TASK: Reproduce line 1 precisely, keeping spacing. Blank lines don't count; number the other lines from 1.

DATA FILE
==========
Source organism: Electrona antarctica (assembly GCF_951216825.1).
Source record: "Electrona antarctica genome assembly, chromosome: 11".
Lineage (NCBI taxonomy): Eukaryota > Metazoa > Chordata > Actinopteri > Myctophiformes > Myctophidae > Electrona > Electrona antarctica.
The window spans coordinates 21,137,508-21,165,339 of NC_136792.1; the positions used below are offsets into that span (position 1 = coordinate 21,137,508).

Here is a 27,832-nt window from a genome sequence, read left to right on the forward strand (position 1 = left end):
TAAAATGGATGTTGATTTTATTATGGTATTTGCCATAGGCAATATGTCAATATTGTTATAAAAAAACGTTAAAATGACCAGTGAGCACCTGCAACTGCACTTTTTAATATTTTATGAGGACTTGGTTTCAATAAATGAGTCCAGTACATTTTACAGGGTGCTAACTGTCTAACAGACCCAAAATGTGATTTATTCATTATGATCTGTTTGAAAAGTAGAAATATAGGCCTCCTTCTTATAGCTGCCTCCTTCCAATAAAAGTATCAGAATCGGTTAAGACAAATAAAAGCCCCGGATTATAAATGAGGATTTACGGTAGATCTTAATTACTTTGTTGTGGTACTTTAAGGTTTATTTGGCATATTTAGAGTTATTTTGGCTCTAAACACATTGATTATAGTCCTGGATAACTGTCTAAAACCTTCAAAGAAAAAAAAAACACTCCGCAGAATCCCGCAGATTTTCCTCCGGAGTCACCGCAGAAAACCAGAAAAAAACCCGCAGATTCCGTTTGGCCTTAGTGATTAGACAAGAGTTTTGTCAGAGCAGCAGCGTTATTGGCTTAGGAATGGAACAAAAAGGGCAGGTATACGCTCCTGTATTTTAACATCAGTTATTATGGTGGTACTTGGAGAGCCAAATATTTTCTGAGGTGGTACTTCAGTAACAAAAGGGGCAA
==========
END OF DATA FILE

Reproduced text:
Source organism: Electrona antarctica (assembly GCF_951216825.1).